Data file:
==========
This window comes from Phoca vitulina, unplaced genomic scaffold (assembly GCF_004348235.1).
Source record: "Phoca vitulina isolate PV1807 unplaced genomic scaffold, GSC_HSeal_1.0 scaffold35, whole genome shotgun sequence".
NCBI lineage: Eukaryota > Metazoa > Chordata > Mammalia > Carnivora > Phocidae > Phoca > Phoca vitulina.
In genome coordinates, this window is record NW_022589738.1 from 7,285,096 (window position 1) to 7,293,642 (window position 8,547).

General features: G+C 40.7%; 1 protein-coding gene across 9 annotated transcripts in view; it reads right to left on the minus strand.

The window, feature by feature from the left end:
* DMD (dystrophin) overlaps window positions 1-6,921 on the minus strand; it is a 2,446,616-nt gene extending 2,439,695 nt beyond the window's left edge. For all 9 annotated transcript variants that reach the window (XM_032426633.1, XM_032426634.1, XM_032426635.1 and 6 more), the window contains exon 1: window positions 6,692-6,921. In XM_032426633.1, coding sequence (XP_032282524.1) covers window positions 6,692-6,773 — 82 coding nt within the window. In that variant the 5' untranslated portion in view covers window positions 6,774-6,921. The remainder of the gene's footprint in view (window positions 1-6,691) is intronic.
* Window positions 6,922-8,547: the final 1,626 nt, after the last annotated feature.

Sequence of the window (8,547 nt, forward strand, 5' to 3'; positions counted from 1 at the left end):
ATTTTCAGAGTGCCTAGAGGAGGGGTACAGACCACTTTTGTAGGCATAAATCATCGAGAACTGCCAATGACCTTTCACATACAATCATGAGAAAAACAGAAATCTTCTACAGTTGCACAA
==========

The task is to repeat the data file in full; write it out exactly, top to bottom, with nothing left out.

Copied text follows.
This window comes from Phoca vitulina, unplaced genomic scaffold (assembly GCF_004348235.1).
Source record: "Phoca vitulina isolate PV1807 unplaced genomic scaffold, GSC_HSeal_1.0 scaffold35, whole genome shotgun sequence".
NCBI lineage: Eukaryota > Metazoa > Chordata > Mammalia > Carnivora > Phocidae > Phoca > Phoca vitulina.
In genome coordinates, this window is record NW_022589738.1 from 7,285,096 (window position 1) to 7,293,642 (window position 8,547).

General features: G+C 40.7%; 1 protein-coding gene across 9 annotated transcripts in view; it reads right to left on the minus strand.

The window, feature by feature from the left end:
* DMD (dystrophin) overlaps window positions 1-6,921 on the minus strand; it is a 2,446,616-nt gene extending 2,439,695 nt beyond the window's left edge. For all 9 annotated transcript variants that reach the window (XM_032426633.1, XM_032426634.1, XM_032426635.1 and 6 more), the window contains exon 1: window positions 6,692-6,921. In XM_032426633.1, coding sequence (XP_032282524.1) covers window positions 6,692-6,773 — 82 coding nt within the window. In that variant the 5' untranslated portion in view covers window positions 6,774-6,921. The remainder of the gene's footprint in view (window positions 1-6,691) is intronic.
* Window positions 6,922-8,547: the final 1,626 nt, after the last annotated feature.

Sequence of the window (8,547 nt, forward strand, 5' to 3'; positions counted from 1 at the left end):
ATTTTCAGAGTGCCTAGAGGAGGGGTACAGACCACTTTTGTAGGCATAAATCATCGAGAACTGCCAATGACCTTTCACATACAATCATGAGAAAAACAGAAATCTTCTACAGTTGCACAA